These cards were developed by Changeist as a tool to anchor discussions and activities exploring possible futures over the next few decades. They are based on horizon scanning research,
and represent a cross section of trends and driving forces which are likely to shape the issue at hand, region, market, or world.

The topics on these cards are organised into five categories: Social, Technological, Economic, Environmental, and Political. Most decks also include a set of entities or sectors, so you can explore the impact of a set of trends from different perspectives (eg how does a scenario impact the financial sector in this world, versus health care or government?).

Changeist uses these cards as anchor points in development of future timelines for various exercises, but they are flexible enough to be used in a range of activities, thought starters and analytical exercises—as a group, in a cafe or anywhere.

To request of suggest new activities, use the Contact form to get in touch. Be sure to add "Trend Cards" to the subject line. 







Select three cards at random and place them on a table. Take 5 minutes to organize them left to right based on the time each card may be most important or have greatest impact. Organized left to right, in what order do you think these three trends will fully emerge?

When you have done this, take 10 minutes as a group (or a few minutes alone) and discuss what, if any, relationships or impacts the trends may have on each other.

What factors did you consider when setting their chronological order? Which were difficult to determine timing of impact of? Which were easy? Why? Did members of your group come to different interpretations or conclusions?







This exercise can be used as a follow-on to the one above, or as a standalone exercise.

Select three cards at random from the deck. Thinking about your organization, country, region or globally, take 5 minutes to organize the trends or drivers you’ve selected in terms of overall impact each may have. Arrange the cards vertically, with the higher impact trends or drivers above the lower ones.

When you have done this, take 10 minutes as a group or a few minutes alone) and discuss what factors or insights contributed to your decision to determine, of the three items, one had a higher or lower impact than another.

How did you qualify “impact”? Does the ranking change if this moves from “my organization” to “the world”? Which were difficult to determine? Which were easy?







This exercise can be used as a follow-on to the one above, or as a standalone exercise.

Draw three cards from the deck. Take two of the cards and imagine what might happen if you combine them. What kind of world emerges when you combine them? Does an interesting, surprising, new or different situation, scenario, or world emerge when you combine them? Does adding the third card change the scenario?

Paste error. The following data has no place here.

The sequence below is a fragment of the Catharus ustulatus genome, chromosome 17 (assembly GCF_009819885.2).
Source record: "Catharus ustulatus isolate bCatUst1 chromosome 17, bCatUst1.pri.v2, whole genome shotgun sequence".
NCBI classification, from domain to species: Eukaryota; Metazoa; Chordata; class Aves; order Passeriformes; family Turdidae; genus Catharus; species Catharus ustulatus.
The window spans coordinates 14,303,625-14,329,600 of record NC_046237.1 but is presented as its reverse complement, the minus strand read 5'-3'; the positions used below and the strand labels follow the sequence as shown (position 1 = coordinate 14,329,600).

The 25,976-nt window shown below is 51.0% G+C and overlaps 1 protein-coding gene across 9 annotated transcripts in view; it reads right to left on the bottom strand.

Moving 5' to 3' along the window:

What new thing (product, service, policy, experience) would be required, appropriate or interesting in that scenario? How would it change if there was no Internet? A different energy resource? No money?

What’s the least favourable outcome for your organisation, concept or team in this scenario? The most favourable?

Draw two ‘entity’ cards and discuss how they might interact or clash in this scenario.




This exercise can be run for a larger room full of teams, with two rounds focusing on different change drivers based on different cards.

For this exercise, you will need a few colleagues, a pen or pencil, and a large (A3 suggested) sheet of blank paper. Select one card and place it on the table. As a group, decide what key change might be represented by the trend or driver on the card. This may be simply the topic itself, or some simple reframing of what is stated on the card. 

Example from a card: 

New Forms of Travel

Hyperloop, suborbital flight, and the return of supersonic flight, show new forms of fast (but expensive) travel will reshape international journeys and change transport infrastructure in potentially far-reaching ways.

Change: Traveling to other continents in just a few hours.

Draw a circle in the center of the page and write the change there. From this circle, name three or four changes that might occur because of the central change. These may be economic, social, political, etc. Use STEEP to help you think of a range of these implications. Put these in circles surrounding the center circle, connected by lines. These are your first-order implications.

Repeat this process again for each of the outer circles to get to second order implications. And again from each of those circled changes to get to third-order implications. When you have done this, you should have a large flower-like design with each change branching into several more.

When you have reach a reasonable number of third-order implications, take a few minutes to discuss new insights that emerge from unpacking the central change. Which implication was the most surprising? The most potentially disruptive economically? Socially? Where did new opportunities emerge? Unexpected threats?

Draw an ‘entity’ card and think about impacts and implications from the perspective of that entity. Swap in another entity and re-evaluate.